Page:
Opioid Overdose After Opioid Overdose

Stethoscope, pen and opioid rx on table

An opioid overdose epidemic runs rampant in the United States. Astonishingly, even after surviving an opioid overdose, people still return to opioid use in the future. Ars Technica reports that 91% of patients who survive opioid overdose are prescribed more opioids:

“Examining a national database of health insurance claims, researchers found that 91 percent of patients who suffered a nonfatal overdose of prescription opioid painkillers continued getting prescriptions for opioids following the overdose.”

Overdose after Overdose

Even more troubling than an initial overdose is that people who survive an overdose may overdose again. Ars Technica continues:

“And, the researchers found, overdose survivors who kept taking high dosages of an opioid—including morphine, oxycodone, and hydrocodone—were twice as likely to have another overdose within two years.”

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Developing Tolerance and Dependence

Why are people taking more opioids, even after an overdose, and what makes it so hard to stop opioids? The more opioids a person takes over a prolonged period of time, the greater the risk of building a tolerance to the drug. Tolerance is when the body adapts to opioids, causing the opioids to have a reduced drug effect. Once a person builds a tolerance, he or she needs to take increasingly large doses of the opioids just to feel normal.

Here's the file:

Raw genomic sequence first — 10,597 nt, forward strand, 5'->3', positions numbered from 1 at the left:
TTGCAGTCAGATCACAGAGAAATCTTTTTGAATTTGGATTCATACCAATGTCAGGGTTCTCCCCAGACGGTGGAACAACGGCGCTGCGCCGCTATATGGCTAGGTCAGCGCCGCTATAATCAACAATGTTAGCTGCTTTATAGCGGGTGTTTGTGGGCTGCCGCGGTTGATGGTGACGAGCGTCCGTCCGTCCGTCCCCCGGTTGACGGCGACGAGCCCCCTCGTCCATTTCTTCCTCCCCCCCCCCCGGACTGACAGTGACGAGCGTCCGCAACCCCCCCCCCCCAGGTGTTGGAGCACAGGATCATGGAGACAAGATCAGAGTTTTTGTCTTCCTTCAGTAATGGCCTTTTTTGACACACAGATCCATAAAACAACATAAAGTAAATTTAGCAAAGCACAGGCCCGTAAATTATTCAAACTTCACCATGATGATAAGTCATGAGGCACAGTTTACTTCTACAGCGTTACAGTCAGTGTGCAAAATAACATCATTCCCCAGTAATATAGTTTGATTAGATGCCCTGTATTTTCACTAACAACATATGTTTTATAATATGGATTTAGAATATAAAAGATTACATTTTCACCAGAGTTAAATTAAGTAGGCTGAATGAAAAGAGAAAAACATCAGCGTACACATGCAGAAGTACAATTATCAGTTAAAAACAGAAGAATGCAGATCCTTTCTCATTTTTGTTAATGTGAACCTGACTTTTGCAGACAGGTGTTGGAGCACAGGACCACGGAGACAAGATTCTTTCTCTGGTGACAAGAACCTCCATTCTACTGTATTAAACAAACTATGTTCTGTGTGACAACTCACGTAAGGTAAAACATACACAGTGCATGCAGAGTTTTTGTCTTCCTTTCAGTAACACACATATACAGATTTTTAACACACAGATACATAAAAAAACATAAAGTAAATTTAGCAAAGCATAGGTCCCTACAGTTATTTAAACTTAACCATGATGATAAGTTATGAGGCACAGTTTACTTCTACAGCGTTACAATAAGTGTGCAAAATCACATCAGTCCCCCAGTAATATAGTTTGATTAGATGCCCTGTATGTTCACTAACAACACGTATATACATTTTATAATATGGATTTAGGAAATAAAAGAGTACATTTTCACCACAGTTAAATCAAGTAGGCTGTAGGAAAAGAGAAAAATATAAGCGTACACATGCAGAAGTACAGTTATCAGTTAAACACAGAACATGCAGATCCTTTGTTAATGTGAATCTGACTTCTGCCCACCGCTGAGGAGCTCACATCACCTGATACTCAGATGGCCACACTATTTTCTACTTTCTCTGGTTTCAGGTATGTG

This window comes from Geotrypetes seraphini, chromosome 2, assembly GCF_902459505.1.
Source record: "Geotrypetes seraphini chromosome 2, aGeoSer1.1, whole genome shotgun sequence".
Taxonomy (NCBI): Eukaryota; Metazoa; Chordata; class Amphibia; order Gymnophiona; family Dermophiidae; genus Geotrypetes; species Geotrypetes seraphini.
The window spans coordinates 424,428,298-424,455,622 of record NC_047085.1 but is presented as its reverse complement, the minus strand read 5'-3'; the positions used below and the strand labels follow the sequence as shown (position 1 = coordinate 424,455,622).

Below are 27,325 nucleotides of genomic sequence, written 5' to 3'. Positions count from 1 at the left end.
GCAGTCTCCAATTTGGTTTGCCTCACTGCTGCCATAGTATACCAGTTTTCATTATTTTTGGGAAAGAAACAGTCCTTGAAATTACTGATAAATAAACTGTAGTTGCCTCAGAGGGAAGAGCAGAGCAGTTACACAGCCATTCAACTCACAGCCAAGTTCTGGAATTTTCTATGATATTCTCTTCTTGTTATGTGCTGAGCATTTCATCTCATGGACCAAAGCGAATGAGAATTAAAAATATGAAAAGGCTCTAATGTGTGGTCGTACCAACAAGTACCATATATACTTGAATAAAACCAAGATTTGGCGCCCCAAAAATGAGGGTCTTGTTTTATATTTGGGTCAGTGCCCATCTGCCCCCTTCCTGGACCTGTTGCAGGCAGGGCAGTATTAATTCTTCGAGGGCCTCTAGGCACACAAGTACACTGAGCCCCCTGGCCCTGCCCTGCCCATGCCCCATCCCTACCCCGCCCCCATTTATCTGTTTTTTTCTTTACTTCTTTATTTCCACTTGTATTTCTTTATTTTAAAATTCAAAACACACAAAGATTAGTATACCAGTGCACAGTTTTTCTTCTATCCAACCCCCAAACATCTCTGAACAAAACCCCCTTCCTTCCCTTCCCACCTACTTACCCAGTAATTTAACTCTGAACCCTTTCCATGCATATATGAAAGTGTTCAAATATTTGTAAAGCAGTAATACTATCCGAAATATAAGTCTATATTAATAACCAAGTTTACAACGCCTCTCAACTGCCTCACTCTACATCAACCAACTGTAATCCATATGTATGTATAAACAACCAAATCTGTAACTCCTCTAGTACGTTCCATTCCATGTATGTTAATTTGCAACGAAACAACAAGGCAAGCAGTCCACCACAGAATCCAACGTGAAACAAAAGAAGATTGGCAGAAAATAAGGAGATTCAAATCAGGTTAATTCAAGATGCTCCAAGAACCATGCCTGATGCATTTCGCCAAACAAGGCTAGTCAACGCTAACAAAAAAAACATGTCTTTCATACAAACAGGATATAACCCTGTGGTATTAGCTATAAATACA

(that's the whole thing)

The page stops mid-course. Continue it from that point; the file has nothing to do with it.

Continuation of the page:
Along the way, the body develops a physical dependence on opioids. A physical dependence occurs when a person develops withdrawal symptoms after discontinuing opioid use. These symptoms may include sweating, nausea, or irritability. This physical dependence causes people to continue to take opioids so they don’t suffer these withdrawal symptoms. This opioid dependency is what makes it so hard to quit using the drugs.

Unfortunately, some opioid-dependent individuals may end up taking too much, thus leading to overdose.

Preventing Opioid Overdose in Prior Overdose Survivors

The statistics provide insight into the opioid overdose epidemic. However, it is also important to determine what we can do to prevent such occurrences in the first place.

Lead author Marc LaRochelle of Boston Medical Center said that “[t]he intent of this study is not to point fingers but rather to use the results to motivate physicians, policymakers and researchers to improve how we identify and treat patients at risk of opioid-related harms before they occur.”

What do you think needs to be done to prevent overdose? What can help identify and treat patients with a physical dependence on opioids?

Ars Technica